The smaller Vee angle did have one major setback compared with the 90 degrees of the Cosworth. The Center point of gravity (CG) was much high er with both the Alfa and the Matra.

Now I recall having read somewhere (wish I knew where) that Ligier claimed that the latest version of the Matra V12 they used wasn't that much heavier heavier than a Cosworth, also thanks to the use of titanium exhaust pipes. Again, i believe I have read this, I don't claim this to be a correct fact.
I believe that it was the same source that stated that the higehr GC of the engine was a problem initially. the 1981 matra powered car JS17 was in many ways the Matra powered version of the quite successful '79-80 JS11-15 types. But I d recall and the results are printed to read that initially the car was difficult and slow to drive and the team needed some time to sort the car auto properly. Given the results of latger in the year, who knows how much this have cost them a world title for Laffite.

But there is also a case of change from V12 to V8 that may suggest something.
Brabham started out 1979 with the BT48-Alfa V12 and had an absolute disastrous year with it. So bad that when the contract between Brabham and Alfa was terminated, the team instantly fielded Cosworth powered cars for the final two races of the 1979 season. These early versions of the BT49 were direct descendants of the BT48. Though there were no good scores for the cars that year anymore, they were inmediately competitite and fast. Any handicap of less powerful than Alfa powered cars not obvious at all. And one year later, Piquet was there with the best all season long.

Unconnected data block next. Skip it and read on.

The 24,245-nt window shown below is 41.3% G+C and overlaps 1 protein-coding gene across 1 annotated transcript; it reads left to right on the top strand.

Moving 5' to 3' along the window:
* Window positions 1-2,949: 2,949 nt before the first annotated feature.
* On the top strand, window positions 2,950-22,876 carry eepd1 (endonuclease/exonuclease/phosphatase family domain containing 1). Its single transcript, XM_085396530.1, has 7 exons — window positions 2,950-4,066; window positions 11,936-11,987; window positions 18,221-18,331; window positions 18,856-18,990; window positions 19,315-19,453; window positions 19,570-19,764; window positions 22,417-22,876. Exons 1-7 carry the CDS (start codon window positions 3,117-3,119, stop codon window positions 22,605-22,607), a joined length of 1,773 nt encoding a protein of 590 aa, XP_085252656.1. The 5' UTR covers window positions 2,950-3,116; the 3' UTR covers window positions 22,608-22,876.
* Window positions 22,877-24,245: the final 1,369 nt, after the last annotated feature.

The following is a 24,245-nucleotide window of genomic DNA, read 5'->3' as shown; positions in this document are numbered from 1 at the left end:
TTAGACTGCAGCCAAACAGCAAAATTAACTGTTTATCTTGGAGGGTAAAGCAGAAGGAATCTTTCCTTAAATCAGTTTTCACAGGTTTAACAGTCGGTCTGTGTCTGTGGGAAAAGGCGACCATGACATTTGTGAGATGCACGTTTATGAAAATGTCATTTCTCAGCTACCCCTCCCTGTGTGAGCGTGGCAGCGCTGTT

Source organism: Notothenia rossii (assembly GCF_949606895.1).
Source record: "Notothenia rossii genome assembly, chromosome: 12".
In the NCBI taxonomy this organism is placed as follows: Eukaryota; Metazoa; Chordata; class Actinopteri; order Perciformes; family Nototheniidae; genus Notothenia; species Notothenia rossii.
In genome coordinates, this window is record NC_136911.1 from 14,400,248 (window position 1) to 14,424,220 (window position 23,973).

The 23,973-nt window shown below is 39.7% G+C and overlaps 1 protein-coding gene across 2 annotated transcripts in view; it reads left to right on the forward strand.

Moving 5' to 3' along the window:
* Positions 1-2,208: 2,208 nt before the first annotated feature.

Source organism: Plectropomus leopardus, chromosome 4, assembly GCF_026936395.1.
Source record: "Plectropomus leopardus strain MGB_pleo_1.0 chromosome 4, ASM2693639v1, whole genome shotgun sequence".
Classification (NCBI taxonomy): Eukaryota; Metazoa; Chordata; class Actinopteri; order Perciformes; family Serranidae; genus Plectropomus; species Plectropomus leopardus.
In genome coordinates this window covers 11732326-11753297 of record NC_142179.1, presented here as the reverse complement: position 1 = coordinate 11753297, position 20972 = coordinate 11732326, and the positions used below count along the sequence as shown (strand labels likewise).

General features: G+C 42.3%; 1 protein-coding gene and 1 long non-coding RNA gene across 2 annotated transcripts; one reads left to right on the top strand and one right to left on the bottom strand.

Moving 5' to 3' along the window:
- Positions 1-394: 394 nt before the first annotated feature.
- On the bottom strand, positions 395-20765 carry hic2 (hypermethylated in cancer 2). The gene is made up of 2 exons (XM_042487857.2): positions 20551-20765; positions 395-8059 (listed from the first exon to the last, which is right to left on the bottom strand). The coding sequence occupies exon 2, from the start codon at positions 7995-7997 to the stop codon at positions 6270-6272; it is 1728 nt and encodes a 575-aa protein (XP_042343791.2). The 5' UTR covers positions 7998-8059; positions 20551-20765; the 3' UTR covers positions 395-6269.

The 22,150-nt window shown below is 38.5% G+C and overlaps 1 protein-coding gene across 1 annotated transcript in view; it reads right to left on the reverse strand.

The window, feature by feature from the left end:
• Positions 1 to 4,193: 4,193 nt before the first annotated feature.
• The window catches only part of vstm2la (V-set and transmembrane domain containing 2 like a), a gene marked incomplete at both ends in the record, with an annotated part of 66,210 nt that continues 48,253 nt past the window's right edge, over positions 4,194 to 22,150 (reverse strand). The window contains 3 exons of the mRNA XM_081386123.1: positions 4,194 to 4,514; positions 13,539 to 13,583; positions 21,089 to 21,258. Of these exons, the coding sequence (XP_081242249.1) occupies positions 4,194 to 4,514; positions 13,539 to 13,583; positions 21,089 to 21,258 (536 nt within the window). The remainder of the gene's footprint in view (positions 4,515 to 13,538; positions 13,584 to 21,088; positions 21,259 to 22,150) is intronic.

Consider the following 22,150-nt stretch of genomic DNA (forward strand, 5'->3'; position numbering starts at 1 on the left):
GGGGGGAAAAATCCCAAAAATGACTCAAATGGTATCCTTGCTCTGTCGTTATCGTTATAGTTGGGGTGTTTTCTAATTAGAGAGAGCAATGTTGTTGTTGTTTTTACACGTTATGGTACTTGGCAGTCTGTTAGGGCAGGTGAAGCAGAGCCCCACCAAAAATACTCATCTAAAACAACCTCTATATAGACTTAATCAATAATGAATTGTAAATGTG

Thus, two entirely different cases of engine swap
Now: is the jury out on a 60 degree V12 being an advantage over the Cosworth?

(

Edited by Henri Greuter, 13 September 2019 - 09:47.


#14 Michael Ferner

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Posted 13 September 2019 - 09:52

:D

And we both seem to have forgotten about Imola '79! Looks like that engine was not the total catastrophy we all seem to remember.

#15 Charlieman

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Posted 13 September 2019 - 10:09

Gerd Hack & Fritz Indra wrote a book about F1 engines that was published in the mid 80s and they came up with the that for 3 liter engines the ideal configuration had to be a V10 as being the ideal compromise between the V8 and V10. This was based of research power loss due to internal friction and other parameters known for V8 and V12.
History proved them right between 1995 and 2005 .....